“Law-enforcement agencies across the U.S., at every level of government, have been blurring the line between police officer and soldier,” journalist Radley Balko writes in his 2013 book Rise of the Warrior Cop. “The war on drugs and, more recently, post-9/11 antiterrorism efforts have created a new figure on the U.S. scene: the warrior cop — armed to the teeth, ready to deal harshly with targeted wrongdoers, and a growing threat to familiar American liberties.” The proliferation of paramilitary federal SWAT teams inevitably brings abuses that have nothing to do with either drugs or terrorism. Many of the raids they conduct are against harmless, often innocent, Americans who typically are accused of non-violent civil or administrative violations.”

The Wisconsin Supreme Court just dealt a death blow to the Fourth Amendment:

If this can happen with the police force, it can happen with a federal agency.

“Once SWAT teams are created, they will be used. Nationwide, they are used for standoffs, often serious ones, with bad guys. But at other times they’ve been used for crimes that hardly warrant military-style raids. Examples include angry dogs, domestic disputes, and misdemeanor marijuana possession.” – National Review Online

America now has at least 73 federal agencies that employ armed personnel. For example, the EPA spends $75 million each year for criminal enforcement:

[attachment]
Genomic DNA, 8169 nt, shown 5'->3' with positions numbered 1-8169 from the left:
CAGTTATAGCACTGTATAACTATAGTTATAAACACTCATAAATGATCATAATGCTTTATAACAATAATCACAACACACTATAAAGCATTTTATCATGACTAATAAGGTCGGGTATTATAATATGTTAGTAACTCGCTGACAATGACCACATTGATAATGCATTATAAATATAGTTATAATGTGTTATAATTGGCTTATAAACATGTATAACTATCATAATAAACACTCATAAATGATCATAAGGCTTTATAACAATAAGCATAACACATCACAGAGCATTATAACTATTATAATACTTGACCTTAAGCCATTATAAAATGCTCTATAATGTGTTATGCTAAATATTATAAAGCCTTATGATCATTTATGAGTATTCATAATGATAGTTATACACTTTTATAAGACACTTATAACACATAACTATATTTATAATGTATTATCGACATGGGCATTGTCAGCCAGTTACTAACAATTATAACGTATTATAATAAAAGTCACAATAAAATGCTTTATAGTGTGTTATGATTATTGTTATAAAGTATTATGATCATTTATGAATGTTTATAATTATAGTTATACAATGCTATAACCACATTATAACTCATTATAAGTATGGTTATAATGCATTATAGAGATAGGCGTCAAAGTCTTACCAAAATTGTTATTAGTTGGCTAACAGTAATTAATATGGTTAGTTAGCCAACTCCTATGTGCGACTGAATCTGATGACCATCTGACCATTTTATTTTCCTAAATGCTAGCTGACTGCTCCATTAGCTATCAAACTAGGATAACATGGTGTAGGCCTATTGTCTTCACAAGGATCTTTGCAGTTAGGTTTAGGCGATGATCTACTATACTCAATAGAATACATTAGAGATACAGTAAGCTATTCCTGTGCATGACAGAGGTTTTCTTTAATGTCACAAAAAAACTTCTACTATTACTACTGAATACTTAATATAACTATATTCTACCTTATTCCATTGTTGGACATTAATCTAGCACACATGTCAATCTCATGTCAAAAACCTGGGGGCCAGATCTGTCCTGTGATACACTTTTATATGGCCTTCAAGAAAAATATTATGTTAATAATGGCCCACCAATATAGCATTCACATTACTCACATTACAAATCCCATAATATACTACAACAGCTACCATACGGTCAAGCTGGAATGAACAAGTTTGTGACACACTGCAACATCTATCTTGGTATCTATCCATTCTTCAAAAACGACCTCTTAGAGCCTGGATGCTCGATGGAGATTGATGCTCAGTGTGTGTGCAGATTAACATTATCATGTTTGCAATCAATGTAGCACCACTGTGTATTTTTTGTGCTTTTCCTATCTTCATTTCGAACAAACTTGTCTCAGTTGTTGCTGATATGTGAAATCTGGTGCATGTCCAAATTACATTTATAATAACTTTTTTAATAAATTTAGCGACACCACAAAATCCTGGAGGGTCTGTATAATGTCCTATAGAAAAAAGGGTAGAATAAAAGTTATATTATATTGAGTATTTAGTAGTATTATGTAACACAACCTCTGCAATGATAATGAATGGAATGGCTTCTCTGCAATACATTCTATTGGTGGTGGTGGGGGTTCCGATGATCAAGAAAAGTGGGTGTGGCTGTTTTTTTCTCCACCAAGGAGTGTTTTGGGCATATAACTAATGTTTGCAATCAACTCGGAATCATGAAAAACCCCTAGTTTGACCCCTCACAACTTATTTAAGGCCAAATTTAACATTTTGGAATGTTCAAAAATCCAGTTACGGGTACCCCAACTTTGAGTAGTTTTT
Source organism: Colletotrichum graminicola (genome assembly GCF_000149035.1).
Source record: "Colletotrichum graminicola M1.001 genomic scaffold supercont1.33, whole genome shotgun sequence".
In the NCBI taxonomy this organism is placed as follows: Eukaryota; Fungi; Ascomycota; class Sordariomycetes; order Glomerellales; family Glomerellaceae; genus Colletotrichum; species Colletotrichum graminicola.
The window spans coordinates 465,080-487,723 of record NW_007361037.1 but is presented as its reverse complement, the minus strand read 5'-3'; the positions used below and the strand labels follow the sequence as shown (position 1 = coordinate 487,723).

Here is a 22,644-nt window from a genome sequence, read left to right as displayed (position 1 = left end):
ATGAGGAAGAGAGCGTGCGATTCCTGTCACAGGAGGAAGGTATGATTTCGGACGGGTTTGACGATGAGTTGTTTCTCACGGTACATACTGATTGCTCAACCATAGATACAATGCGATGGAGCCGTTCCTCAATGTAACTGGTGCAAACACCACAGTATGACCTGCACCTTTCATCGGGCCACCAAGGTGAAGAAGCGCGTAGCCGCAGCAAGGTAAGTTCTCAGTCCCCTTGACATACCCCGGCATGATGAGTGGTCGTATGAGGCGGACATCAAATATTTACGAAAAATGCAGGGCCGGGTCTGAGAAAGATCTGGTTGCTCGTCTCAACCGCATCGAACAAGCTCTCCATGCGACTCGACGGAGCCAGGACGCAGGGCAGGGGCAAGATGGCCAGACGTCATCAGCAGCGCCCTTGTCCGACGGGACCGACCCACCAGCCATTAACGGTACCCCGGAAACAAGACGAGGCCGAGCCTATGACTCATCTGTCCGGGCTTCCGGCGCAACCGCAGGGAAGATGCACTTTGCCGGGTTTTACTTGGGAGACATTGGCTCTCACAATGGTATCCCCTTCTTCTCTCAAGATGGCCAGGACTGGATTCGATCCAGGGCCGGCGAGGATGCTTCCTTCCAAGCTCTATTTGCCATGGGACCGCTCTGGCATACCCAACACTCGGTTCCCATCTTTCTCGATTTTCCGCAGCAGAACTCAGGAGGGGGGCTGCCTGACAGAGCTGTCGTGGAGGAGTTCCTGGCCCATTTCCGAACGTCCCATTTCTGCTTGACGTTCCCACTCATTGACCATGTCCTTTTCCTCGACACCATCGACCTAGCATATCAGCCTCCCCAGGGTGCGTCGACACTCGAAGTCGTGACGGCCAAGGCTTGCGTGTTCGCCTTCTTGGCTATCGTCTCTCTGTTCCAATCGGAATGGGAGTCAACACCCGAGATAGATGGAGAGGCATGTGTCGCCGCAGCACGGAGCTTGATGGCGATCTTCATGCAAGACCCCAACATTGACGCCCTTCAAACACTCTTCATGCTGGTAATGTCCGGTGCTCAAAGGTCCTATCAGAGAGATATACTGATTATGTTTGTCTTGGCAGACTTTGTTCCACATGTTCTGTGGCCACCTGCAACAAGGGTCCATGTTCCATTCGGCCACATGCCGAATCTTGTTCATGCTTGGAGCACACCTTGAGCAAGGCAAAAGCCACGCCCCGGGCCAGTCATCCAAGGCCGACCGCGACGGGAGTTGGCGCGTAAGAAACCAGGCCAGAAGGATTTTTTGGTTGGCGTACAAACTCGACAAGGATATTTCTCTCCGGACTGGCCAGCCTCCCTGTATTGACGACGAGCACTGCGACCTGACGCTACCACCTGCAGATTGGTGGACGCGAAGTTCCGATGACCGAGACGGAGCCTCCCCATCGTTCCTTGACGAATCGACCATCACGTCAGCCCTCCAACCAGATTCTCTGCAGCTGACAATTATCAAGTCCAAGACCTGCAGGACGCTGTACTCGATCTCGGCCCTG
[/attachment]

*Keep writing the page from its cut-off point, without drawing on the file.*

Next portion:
“The Environmental Protection Agency has spent millions of dollars over the last decade on military-style weapons to arm its 200 “special agents” to fight environmental crime.”

“Among the weapons purchased are guns, body armor, camouflage equipment, unmanned aircraft, amphibious assault ships, radar and night-vision gear and other military-style weaponry and surveillance activities, according to a new report by the watchdog group Open the Books.” …

“The agency spends nearly $75 million each year for criminal enforcement, including money for a small militia of 200 “special agents” charged with fighting environmental crime.”

According to this article: EPA spends $75 Million Building Militarized Police Force: Over 70 Federal Agencies now Armed:

“While the politicians in Washington work to disarm the American public, they are arming themselves at a record levels. We now have 73 federal agencies that employ armed personnel, with 24 of those agencies employing more than 25o full-time armed officers with arrest authority.”

Federal agencies with more than 250 full-time personnel with arrest and firearm authority:

  • U.S. Customs and Border Protection
  • Federal Bureau of Prisons
  • Federal Bureau of Investigation